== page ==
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COLORS magazine first fell onto my radar last year when reviewing Broomberg & Chanarin’s work. It cropped up again in March when I delved into Stefan Ruiz’s early career. All three were creative directors in COLORS continually rotating roster of aesthetic leadership.

Based in the north Italian town of Treviso, COLORS is part of the publishing activity of Fabrica, Benetton’s communication research centre. Benetton’s searing brand-making hit my young retinas with its controversial United Colours of Benetton (billboard) ad campaign of the early nineties.

Besides Saatchi and Saatchi, Benetton was the only time in my childhood I was aware of the names behind billboard products. That is an assumed level of cultural penetration, but I’m working from precious memory too much to determine its significance.

[As an aside, Enrico Bossan Head of Photography at Fabrica and Director of COLORS Magazine was co-curator for the 2011 New York Photo Festival. He also founded e-photoreview.com in 2010, which delivers without no-nonsense video interviews with photographers.]

The 50th edition of COLORS (June 2002) focused specifically on prisons. From the introduction:

With over eight million people held in penal institutions the prison population is one of the fastest growing communities in the world. In the United States, a country which holds 25% of the world’s prison population but only 5% of the world population, prisons are now the fastest growing category of housing in the country.

For COLORS 50 we have visited 14 prisons in 14 countries and asked a difficult question: Is it possible to rehabilitate a person back into society by excluding them from it? We spoke to murders, rapists, pedophiles, armed robbers, thieves, frauds, drug dealers, pick pockets, high-jackers and prison wardens. In most cases the stories we heard confirm one thing. That prison does not work. In COLORS 50 we ask the inmates themselves to suggest alternatives.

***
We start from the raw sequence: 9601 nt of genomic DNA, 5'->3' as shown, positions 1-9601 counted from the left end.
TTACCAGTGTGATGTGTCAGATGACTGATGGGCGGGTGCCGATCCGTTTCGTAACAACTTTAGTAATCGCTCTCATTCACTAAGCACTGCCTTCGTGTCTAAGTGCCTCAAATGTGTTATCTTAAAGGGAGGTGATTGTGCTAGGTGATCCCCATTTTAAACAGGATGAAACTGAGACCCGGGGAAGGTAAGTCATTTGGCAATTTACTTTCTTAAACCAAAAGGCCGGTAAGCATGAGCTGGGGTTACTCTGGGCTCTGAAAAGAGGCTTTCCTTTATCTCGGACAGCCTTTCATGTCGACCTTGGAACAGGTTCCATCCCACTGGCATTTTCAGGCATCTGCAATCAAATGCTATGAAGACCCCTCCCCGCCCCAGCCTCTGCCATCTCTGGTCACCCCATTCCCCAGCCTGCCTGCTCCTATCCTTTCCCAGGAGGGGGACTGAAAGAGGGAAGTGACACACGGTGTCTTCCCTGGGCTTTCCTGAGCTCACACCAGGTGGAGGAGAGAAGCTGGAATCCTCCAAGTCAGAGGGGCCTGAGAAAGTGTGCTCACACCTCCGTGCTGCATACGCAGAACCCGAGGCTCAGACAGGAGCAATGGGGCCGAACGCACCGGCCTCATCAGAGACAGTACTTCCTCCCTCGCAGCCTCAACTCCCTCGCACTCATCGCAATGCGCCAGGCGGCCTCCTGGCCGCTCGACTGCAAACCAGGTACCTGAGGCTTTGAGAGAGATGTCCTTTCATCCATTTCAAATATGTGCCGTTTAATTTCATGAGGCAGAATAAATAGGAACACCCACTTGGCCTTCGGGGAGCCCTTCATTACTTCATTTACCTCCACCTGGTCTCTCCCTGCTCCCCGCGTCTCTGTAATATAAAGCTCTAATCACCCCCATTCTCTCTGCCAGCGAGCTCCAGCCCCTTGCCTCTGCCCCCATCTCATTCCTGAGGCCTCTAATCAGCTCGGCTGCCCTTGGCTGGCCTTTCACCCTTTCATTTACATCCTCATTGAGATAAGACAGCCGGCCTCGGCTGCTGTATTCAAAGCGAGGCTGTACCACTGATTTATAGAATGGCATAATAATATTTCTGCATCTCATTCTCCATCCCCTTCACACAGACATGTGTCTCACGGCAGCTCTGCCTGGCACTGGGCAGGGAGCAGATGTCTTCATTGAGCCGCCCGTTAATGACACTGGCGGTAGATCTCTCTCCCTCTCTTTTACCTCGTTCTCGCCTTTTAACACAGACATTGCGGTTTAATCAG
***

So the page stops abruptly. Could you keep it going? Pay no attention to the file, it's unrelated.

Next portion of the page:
The magazine is 90 pages of portraits and interior landscapes. I came to this collection of work late (in my research here at Prison Photography) and in many ways it challenges many of my former presumptions. This edition is a precursor to the “VICE-aesthetic” celebrating the battered and broken, and I’d be happy to dismiss it if it weren’t for the long-form statements made by the prisoners, which are printed with care and without censorship.

The issue includes bodies of work by photographers I was previously unaware of including Juliana Stein, Vesselina Nikolaeva, James Mollison, Charlotte Oestervang, Suhaib Salem, Federica Palmarin, Mattia Zoppellaro, Ingvar Kenne, Kat Palasi, Dave Southwood, Gunnar Knechtel, Pieter van der Howen and Sye Williams. I will be featuring selections of these photographers over the next few weeks.

I bought the paper edition, but you don’t have to as the entire Prison/Prigione Issue 50 can be viewed online.

Above all, while browsing the images and stories of the magazine, I am really pressed into thinking about the ease with which a commentator can politicise and argue against the prison system in America, but be flummoxed when asked to appreciate prison systems elsewhere. Benetton uses the common theme of incarceration to raise questions, but I am at a loss to think of common answers to tackle the pain, blood and damage done to individuals in their lives before, during and after imprisonment.

At a surface level this is car-crash photography; a look inside worlds we’ll never know, but at its heart it is a call to think about the nature of humanity and to think about the capacity for humans to kill, to survive, to get addicted and to repair and to forgive.

Back cover
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